Being Velveteen

The British-American author Margery Williams was born on this day in 1881. Williams’s first children’s book, The Velveteen Rabbit (1922), was an immediate bestseller and is now a modern classic, beloved for its toy-that-became-real story:

“What is REAL?” asked the Rabbit one day, when they were lying side by side near the nursery fender, before Nana came to tidy the room. “Does it mean having things that buzz inside you and a stick-out handle?”

“Real isn’t how you are made,” said the Skin Horse. “It’s a thing that happens to you. When a child loves you for a long, long time, not just to play with, but REALLY loves you, then you become Real.… It takes a long time. That’s why it doesn’t happen often to people who break easily, or have sharp edges, or who have to be carefully kept. Generally, by the time you are Real, most of your hair has been loved off, and your eyes drop out and you get loose in the joints and very shabby. But these things don’t matter at all, because once you are Real you can’t be ugly, except to people who don’t understand.”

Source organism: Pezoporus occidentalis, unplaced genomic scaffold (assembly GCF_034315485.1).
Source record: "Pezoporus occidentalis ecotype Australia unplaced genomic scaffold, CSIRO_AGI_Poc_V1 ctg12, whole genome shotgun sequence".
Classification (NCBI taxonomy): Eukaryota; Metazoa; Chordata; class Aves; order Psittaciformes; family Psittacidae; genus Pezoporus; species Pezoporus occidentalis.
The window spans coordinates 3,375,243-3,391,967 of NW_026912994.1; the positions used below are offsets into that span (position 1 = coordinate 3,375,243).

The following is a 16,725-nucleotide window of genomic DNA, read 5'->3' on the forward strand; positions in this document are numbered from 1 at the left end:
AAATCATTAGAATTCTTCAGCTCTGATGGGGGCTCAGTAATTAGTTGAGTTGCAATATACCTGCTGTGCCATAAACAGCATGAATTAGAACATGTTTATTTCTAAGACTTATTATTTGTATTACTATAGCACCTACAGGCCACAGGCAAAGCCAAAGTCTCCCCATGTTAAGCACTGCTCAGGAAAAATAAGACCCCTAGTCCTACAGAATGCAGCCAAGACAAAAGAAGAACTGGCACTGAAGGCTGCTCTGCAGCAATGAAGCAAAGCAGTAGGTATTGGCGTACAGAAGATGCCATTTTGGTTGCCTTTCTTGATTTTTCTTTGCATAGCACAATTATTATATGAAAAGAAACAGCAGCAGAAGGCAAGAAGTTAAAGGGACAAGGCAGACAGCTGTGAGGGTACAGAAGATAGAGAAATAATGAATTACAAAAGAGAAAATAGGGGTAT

Toni Raiten-D’Antonio says that this passage from The Velveteen Rabbit was the “aha!” moment for her recent self-help bestseller, The Velveteen Principles: A Guide to Becoming Real. In her more recent Ugly as Sin: The Truth About How We Look and Finding Freedom from Self-Hatred, Raiten-D’Antonio confesses that, even as The Velveteen Principleswas due out, she got such a severe case of “ugliphobia” that she fell for the “beauty-equals-success paradigm,” and failed to live up to the advice in her own book:

Like everyone else, my decision to undergo plastic surgery—eyes, forehead and neck—was driven by the realization that there was nothing more I could do myself to look a little younger and that a surgeon could give me an advantage I might need. I was looking forward to the publication of my first book and worrying about making public appearances.… The more I thought about my age (I was pushing fifty) and the value our society places on beauty, the more worried I became about whether people would buy a book written by someone who looked like me. 

Daybook is contributed by Steve King, who teaches in the English Department of Memorial University in St. John’s, Newfoundland. His literary daybook began as a radio series syndicated nationally in Canada. He can be found online at